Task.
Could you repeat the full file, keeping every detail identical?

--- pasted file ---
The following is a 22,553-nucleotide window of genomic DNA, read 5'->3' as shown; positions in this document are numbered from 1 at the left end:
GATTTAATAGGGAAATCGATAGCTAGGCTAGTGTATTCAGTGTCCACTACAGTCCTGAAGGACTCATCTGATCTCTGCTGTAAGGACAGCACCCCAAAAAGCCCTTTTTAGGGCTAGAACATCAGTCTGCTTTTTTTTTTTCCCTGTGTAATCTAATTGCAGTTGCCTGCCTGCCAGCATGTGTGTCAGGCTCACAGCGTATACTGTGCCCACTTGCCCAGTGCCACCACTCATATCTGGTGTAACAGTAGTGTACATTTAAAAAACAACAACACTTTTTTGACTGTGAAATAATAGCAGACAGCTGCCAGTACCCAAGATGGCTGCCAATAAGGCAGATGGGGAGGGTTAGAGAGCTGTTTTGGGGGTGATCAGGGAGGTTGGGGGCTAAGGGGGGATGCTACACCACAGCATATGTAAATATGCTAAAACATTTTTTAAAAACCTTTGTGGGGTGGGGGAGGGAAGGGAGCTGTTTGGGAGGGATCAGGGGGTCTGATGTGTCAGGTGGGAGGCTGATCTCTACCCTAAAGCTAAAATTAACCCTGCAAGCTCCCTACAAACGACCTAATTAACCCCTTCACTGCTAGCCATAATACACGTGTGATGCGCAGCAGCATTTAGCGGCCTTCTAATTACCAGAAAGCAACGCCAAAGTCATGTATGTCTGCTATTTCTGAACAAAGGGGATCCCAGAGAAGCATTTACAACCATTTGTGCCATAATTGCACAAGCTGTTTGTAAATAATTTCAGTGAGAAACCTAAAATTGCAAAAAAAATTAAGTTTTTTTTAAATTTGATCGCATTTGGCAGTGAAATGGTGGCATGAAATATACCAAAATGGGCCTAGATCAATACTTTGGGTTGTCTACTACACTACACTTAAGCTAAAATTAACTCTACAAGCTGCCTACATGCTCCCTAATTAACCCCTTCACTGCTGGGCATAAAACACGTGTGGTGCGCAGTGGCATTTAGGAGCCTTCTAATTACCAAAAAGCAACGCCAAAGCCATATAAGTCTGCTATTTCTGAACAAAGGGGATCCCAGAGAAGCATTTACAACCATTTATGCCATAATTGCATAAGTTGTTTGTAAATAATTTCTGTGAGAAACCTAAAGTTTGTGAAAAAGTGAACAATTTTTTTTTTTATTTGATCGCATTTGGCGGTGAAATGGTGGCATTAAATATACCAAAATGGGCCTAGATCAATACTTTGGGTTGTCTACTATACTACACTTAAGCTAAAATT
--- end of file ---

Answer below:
The following is a 22,553-nucleotide window of genomic DNA, read 5'->3' as shown; positions in this document are numbered from 1 at the left end:
GATTTAATAGGGAAATCGATAGCTAGGCTAGTGTATTCAGTGTCCACTACAGTCCTGAAGGACTCATCTGATCTCTGCTGTAAGGACAGCACCCCAAAAAGCCCTTTTTAGGGCTAGAACATCAGTCTGCTTTTTTTTTTTCCCTGTGTAATCTAATTGCAGTTGCCTGCCTGCCAGCATGTGTGTCAGGCTCACAGCGTATACTGTGCCCACTTGCCCAGTGCCACCACTCATATCTGGTGTAACAGTAGTGTACATTTAAAAAACAACAACACTTTTTTGACTGTGAAATAATAGCAGACAGCTGCCAGTACCCAAGATGGCTGCCAATAAGGCAGATGGGGAGGGTTAGAGAGCTGTTTTGGGGGTGATCAGGGAGGTTGGGGGCTAAGGGGGGATGCTACACCACAGCATATGTAAATATGCTAAAACATTTTTTAAAAACCTTTGTGGGGTGGGGGAGGGAAGGGAGCTGTTTGGGAGGGATCAGGGGGTCTGATGTGTCAGGTGGGAGGCTGATCTCTACCCTAAAGCTAAAATTAACCCTGCAAGCTCCCTACAAACGACCTAATTAACCCCTTCACTGCTAGCCATAATACACGTGTGATGCGCAGCAGCATTTAGCGGCCTTCTAATTACCAGAAAGCAACGCCAAAGTCATGTATGTCTGCTATTTCTGAACAAAGGGGATCCCAGAGAAGCATTTACAACCATTTGTGCCATAATTGCACAAGCTGTTTGTAAATAATTTCAGTGAGAAACCTAAAATTGCAAAAAAAATTAAGTTTTTTTTAAATTTGATCGCATTTGGCAGTGAAATGGTGGCATGAAATATACCAAAATGGGCCTAGATCAATACTTTGGGTTGTCTACTACACTACACTTAAGCTAAAATTAACTCTACAAGCTGCCTACATGCTCCCTAATTAACCCCTTCACTGCTGGGCATAAAACACGTGTGGTGCGCAGTGGCATTTAGGAGCCTTCTAATTACCAAAAAGCAACGCCAAAGCCATATAAGTCTGCTATTTCTGAACAAAGGGGATCCCAGAGAAGCATTTACAACCATTTATGCCATAATTGCATAAGTTGTTTGTAAATAATTTCTGTGAGAAACCTAAAGTTTGTGAAAAAGTGAACAATTTTTTTTTTTATTTGATCGCATTTGGCGGTGAAATGGTGGCATTAAATATACCAAAATGGGCCTAGATCAATACTTTGGGTTGTCTACTATACTACACTTAAGCTAAAATT